NEWPORT NEWS, Va. (WAVY) – There will be a heavy police presence when students return to class Monday at Richneck Elementary School, but it will continue to not have a school resource officer.
That’s among the things Newport News Police Chief Steve Drew told 10 On Your Side in an interview.
Richneck students have been out of school since the Jan. 6 shooting, when police said a 6-year-old student shot Newport News first-grade teacher Abby Zwerner.
Her lawyer, Diane Toscano, has sent a notice to the Newport News School Board of the intent to file a lawsuit on Zwerner’s behalf as she is currently at home recovering, with a bullet still lodged in her chest and awaiting another operation.
Drew, who will be at the school for its reopening along with other officers and firefighters, said he never anticipated the national attention that the story would generate. He said it shows the nation is concerned about not only what happened, but also how it happened.
Drew spoke in support of school resource officers, though Richneck will not have any for now, and he talked about the investigation, warrants issued to search the home of the 6-year-old boy, and some of his memories over the course of the past three weeks since the shooting.
The classroom where Abby Zwerner was shot will now be used for another purpose, according to a Newport News Public Schools spokesperson.
Who knew about the gun before the shooting?
Drew reflected on the events that took place Jan. 6, and who knew what about whether there was a gun in the possession of a 6-year-old on the school campus.
“There was information known ahead of time that there may be a gun on campus,” Drew said. “We were not notified about that ahead of time. The only time we knew was after the incident.”
What did Drew think about that? Knowing people knew there was a gun, or reports of a gun at the school, yet no calls to the police, did that disappoint him?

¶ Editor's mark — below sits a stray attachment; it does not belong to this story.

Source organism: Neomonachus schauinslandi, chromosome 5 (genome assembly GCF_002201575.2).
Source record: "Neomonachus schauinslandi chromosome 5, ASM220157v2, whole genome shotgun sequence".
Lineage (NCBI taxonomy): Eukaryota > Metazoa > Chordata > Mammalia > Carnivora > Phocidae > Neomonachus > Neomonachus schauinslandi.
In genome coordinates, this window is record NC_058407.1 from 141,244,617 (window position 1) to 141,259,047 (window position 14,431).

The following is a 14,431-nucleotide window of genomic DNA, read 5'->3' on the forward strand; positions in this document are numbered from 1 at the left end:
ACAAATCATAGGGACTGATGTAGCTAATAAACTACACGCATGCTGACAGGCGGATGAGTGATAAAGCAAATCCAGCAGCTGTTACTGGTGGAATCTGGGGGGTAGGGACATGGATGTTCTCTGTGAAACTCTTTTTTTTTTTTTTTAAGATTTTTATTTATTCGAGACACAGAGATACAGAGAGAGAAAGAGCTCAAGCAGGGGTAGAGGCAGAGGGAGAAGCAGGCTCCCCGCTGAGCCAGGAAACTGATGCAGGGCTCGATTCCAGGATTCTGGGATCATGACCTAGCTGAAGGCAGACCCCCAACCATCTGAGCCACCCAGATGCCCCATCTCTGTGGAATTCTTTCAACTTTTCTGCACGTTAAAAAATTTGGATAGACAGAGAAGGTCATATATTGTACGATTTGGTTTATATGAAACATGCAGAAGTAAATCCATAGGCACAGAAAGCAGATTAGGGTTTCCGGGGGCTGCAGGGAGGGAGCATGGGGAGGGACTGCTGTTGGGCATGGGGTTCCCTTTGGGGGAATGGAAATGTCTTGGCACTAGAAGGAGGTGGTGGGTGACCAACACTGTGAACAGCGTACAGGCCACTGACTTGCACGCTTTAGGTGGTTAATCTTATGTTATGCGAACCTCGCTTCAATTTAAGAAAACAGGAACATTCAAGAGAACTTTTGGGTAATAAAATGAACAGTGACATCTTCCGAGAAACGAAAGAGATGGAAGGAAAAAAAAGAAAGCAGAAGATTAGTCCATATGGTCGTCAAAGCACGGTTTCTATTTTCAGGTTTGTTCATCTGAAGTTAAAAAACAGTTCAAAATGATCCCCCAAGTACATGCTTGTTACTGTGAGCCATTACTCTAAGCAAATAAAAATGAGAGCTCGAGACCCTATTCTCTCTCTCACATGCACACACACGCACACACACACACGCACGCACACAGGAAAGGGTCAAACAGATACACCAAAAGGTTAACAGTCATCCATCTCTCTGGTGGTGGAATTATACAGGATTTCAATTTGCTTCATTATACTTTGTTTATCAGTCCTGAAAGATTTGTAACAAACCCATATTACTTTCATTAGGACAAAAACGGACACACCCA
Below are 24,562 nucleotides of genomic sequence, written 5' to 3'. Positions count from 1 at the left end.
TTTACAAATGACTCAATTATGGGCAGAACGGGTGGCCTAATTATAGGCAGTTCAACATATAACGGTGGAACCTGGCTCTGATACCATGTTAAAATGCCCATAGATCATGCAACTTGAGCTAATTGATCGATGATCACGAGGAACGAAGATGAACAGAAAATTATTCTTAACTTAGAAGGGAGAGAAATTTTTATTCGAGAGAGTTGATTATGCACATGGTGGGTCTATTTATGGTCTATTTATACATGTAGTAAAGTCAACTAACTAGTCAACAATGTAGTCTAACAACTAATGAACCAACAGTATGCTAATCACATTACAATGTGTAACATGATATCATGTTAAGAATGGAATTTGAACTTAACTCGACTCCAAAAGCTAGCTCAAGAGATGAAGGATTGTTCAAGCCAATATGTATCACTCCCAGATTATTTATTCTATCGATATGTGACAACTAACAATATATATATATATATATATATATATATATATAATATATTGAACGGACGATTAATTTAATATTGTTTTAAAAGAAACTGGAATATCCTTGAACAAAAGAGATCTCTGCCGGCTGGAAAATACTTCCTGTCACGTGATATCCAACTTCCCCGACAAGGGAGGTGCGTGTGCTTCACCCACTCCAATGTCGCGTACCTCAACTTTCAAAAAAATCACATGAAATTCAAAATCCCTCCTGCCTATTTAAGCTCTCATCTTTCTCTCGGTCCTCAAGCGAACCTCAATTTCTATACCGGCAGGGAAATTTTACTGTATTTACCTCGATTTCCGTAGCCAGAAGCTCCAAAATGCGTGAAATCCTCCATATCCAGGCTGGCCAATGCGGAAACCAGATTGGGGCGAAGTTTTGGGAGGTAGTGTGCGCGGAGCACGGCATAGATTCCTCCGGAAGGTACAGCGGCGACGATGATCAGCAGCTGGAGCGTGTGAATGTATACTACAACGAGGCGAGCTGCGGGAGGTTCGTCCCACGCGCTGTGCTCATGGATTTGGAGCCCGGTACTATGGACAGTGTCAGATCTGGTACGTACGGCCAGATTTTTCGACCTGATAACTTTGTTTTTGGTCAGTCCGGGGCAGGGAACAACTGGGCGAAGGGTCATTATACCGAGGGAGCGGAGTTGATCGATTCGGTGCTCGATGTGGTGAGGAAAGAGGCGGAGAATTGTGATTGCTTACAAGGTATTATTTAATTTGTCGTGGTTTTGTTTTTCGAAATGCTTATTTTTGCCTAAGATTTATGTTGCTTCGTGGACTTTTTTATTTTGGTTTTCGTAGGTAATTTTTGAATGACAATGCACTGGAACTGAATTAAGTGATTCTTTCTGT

“Yes,” he said, before elaborating.
“If there was a thought of a gun at school especially an elementary school, we should be called,” Drew said. “We should be called. I would rather find out it is nothing when we go there than to have to respond to what we had to on (Jan. 6).”
Part of the investigation includes the aspect of why police weren’t called earlier on, and whether there was a lack of urgency.
“I guarantee you, those are some of the questions being asked by the people who are interviewing the faculty and staff,” Drew said. “To find out why not, and can you tell us why, and we have collected a lot of that information.”
Drew also confirmed the search warrants issued for the student’s home.
“The police department along with federal partners of the ATF conducted a search of their residence,” Drew said. “We also conducted a search of records from human services, and other services the family received.”
Drew would not go into detail, but they think they know how this happened.
“We want to know if there are any records dealing with aggressive behavior, anger issues from the school,” Drew said. “I would l like to review those records.”
The investigation is vast, and Drew said the mother who owned the gun is cooperating.
Drew declined to say whether the investigation shows negligence on the part of the child’s parents – if that is what the investigation will reveal.
“I appreciate the question, and I understand it,” Drew said, “but I will not cross that line. … I will not compromise the investigation.”
Metal detectors yes, school resource officers no
Contrary to many parents wishes, Drew said there will be not be a student resource officer, or SRO, assigned to Richneck Elementary.
“I don’t have the manpower or the staffing to put an SRO in our 23, 24 elementary schools,” Drew said.
Does he support them being there?
In a word – yes.
“If I had the manpower right now, I would ask, ‘Is that something you (the school division) would like?’ I am in favor of it, but that is their building and that is their decision.”
High school students told Drew they supported SROs in the elementary schools.
“I asked them, ‘How many of you think we should have SROs in the high schools and how many of you think we should not? Everyone said yes (to putting SROs in elementary schools.),” Drew said.
As to additional security measures at the school, Drew said metal detectors are now at Richneck.
“They are there where the security officers will be stationed,” Drew said. “I did see metal detectors, and they showed me how they worked.”
Enduring memory of Jan. 6
The last image for Drew Jan. 6 was the hallway camera video outside Zwerner’s classroom.
“When I came back and saw kids rushing out of that room,” Drew said, “and I saw Abby being the last one out of that room, to go down the hallway, to stop, and to look back to make sure her kids were clear, that’s why I think she is heroic.”